Prayer Essentials

For the week ending 21 February 2015 / 2 Adar I 5775

The Shemoneh Esrei - Tenth Blessing: Part 3

by Rabbi Yitzchak Botton
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“Gather us together” — Two Redemptions

Since we already asked for redemption in the seventh blessing why do we ask for it again here in the tenth blessing?

According to Rashi the idea of redemption in the seventh blessing does not refer to the general redemption of the Jewish People from their current exile. Rather, it is a request from G-d for rescue from distress and misfortune that befall a person in daily life. It is for this reason that the word “redeem” (go’el) is in the present tense, hinting to the daily help we receive from G-d, saving us from our troubles.

But the question still remains. Why are two separate blessings needed?

A person should long for the final redemption, beseeching G-d each day to hasten its arrival. However, since we may be lacking the necessary merit for this, it is also necessary to pray for our physical wellbeing while we are still in exile, i.e. in a world where G-d's presence is “concealed” from us.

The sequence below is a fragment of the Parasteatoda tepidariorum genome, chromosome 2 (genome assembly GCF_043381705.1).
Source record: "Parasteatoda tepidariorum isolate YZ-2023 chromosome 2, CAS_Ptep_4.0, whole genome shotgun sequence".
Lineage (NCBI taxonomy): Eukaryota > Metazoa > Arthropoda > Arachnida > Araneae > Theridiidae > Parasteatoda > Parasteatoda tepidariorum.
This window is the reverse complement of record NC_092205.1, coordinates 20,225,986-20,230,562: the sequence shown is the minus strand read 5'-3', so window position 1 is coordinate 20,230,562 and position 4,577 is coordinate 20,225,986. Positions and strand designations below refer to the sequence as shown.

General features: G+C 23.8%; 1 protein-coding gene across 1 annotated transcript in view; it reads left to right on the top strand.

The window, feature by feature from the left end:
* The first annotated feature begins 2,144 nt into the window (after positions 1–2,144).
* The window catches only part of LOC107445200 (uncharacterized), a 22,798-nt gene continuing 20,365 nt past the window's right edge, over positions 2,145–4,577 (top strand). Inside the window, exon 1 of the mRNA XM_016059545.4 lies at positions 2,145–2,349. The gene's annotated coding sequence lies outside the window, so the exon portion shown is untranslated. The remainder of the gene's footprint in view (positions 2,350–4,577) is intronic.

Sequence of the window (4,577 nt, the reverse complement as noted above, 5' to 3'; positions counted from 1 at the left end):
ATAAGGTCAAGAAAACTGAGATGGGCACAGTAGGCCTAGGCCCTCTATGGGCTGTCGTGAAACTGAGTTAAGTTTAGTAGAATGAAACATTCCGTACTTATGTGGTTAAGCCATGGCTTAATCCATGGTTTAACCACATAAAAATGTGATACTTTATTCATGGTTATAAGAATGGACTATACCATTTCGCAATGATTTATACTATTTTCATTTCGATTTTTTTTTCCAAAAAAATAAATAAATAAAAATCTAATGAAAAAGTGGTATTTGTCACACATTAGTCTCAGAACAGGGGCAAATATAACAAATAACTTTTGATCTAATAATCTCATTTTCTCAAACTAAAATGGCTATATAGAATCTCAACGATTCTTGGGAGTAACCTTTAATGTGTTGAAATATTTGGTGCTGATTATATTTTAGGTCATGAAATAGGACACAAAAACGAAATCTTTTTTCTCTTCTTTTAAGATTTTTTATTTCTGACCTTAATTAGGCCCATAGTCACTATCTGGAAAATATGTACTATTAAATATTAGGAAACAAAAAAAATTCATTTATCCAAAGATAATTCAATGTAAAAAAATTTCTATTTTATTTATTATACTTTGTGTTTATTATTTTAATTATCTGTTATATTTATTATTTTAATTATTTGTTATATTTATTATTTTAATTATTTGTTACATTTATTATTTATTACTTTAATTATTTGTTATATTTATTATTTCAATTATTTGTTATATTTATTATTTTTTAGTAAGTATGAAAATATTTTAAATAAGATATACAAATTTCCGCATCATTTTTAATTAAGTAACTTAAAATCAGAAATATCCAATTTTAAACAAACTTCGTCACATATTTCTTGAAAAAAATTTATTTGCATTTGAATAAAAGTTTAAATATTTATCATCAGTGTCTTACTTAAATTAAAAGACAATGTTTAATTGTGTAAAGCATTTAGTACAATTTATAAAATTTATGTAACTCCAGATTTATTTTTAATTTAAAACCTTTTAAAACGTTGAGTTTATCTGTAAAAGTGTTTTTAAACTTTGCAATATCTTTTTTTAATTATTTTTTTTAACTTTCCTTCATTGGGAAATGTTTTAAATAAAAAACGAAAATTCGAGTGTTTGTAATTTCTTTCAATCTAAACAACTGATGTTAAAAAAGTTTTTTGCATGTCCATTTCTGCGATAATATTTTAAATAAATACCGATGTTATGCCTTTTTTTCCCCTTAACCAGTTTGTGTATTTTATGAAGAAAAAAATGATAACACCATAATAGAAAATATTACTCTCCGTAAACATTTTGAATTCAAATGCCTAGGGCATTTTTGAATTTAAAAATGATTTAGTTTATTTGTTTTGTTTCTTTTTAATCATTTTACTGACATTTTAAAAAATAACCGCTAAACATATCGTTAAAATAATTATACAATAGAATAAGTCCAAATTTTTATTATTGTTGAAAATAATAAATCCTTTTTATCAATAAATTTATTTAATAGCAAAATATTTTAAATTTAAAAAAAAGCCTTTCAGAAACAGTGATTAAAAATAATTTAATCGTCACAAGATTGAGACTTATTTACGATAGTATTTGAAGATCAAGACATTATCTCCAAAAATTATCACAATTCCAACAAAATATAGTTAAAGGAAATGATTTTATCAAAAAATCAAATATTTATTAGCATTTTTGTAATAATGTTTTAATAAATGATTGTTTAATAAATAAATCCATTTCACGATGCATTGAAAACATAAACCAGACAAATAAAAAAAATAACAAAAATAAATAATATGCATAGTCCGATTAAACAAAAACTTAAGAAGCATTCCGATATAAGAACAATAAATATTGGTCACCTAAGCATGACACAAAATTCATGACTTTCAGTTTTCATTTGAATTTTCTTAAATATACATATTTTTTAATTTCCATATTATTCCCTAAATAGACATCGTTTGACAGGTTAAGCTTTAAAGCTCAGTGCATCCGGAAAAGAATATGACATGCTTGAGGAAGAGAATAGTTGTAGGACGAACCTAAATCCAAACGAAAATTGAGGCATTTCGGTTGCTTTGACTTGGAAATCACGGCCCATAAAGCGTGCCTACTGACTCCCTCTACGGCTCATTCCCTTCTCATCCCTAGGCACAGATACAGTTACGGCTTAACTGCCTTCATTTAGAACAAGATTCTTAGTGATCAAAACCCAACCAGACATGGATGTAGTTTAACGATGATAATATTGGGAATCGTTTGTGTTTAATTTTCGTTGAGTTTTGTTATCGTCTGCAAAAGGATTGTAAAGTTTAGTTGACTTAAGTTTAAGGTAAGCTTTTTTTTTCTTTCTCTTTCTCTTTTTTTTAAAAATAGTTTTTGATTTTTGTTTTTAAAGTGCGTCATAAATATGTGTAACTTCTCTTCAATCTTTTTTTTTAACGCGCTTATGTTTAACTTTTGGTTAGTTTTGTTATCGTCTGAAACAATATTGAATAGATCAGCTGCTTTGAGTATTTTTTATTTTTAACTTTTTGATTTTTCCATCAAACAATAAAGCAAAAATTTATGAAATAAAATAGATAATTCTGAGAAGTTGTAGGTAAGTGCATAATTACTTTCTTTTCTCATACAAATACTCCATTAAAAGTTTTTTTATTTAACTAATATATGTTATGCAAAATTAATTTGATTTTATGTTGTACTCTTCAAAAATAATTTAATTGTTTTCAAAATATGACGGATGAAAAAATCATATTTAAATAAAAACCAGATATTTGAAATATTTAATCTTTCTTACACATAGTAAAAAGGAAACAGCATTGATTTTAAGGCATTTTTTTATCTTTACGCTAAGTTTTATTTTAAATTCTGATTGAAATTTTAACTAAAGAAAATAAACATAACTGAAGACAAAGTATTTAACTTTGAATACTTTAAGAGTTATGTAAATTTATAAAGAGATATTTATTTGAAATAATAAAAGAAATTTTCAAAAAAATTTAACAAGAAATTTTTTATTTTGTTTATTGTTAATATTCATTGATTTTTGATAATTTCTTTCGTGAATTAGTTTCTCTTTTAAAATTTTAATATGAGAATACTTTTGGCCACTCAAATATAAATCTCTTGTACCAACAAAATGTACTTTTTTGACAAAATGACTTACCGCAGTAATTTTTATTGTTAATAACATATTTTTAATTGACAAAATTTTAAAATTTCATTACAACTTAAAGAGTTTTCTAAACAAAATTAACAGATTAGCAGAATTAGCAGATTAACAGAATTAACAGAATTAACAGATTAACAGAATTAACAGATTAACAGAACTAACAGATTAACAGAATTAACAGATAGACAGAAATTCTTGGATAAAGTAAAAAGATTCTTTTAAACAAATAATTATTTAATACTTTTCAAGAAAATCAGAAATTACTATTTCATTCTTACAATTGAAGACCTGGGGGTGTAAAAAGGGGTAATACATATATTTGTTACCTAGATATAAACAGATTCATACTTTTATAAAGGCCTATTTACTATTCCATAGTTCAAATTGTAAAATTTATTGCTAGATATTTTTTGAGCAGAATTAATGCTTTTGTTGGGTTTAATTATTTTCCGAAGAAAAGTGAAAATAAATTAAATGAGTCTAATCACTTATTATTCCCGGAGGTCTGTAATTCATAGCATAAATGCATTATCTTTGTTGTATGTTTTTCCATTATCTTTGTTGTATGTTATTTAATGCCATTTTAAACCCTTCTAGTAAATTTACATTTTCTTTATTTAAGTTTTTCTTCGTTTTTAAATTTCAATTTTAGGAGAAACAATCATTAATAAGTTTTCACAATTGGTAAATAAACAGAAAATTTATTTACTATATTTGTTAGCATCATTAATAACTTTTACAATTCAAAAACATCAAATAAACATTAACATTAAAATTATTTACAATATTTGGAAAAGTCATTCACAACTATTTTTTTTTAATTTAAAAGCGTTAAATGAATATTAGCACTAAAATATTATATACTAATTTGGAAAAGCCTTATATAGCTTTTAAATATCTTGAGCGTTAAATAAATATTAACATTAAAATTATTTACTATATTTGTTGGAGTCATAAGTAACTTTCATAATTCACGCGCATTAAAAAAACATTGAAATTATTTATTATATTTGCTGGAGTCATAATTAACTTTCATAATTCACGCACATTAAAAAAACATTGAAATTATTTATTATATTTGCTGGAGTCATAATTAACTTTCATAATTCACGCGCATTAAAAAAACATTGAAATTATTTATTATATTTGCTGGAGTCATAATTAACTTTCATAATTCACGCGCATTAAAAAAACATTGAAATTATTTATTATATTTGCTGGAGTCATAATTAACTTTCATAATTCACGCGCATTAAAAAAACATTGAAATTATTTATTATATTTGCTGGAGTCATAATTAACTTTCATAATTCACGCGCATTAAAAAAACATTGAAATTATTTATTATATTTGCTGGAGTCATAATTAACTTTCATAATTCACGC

If we were to turn to G-d in our current exile, using our freedom and resources to serve Him instead of betraying Him, He would surely relieve us from our distress. This is similar to the climax of the Purim story. Although the Jews were rescued from physical harm, they still remained in exile.

Moreover, just as Yaakov lived out his final days exiled in Egypt amidst peace and tranquility, so too, through prayer and teshuva we may become worthy to live a more tranquil life and experience great wealth and comfort. For the life of our Forefathers are examples of what can and will be for their descendants.

Since asking for a better life in the place where one is presently is a separate request from asking for the exile to end, these requests were divided into separate blessings.

Body and Soul

Another explanation for mentioning redemption in both the seventh and tenth blessings is that they refer to two different aspects of the same redemption. The first refers to the body, while the latter the soul (Rabbi Meir ben Gabay, 1480-1540, in his famous work on kabbala called Avodat Hakodesh). This approach, based on a precise reading of the Talmud, contends that both blessings were established for the final redemption, which ultimately is a story of the freedom of the body from its servitude, and the soul from its confines.

According to the above we can explain the phrase “Gather us together from the four corners of the earth” to refer to the unification or purification of the body that was formed from the four corners of the earth.

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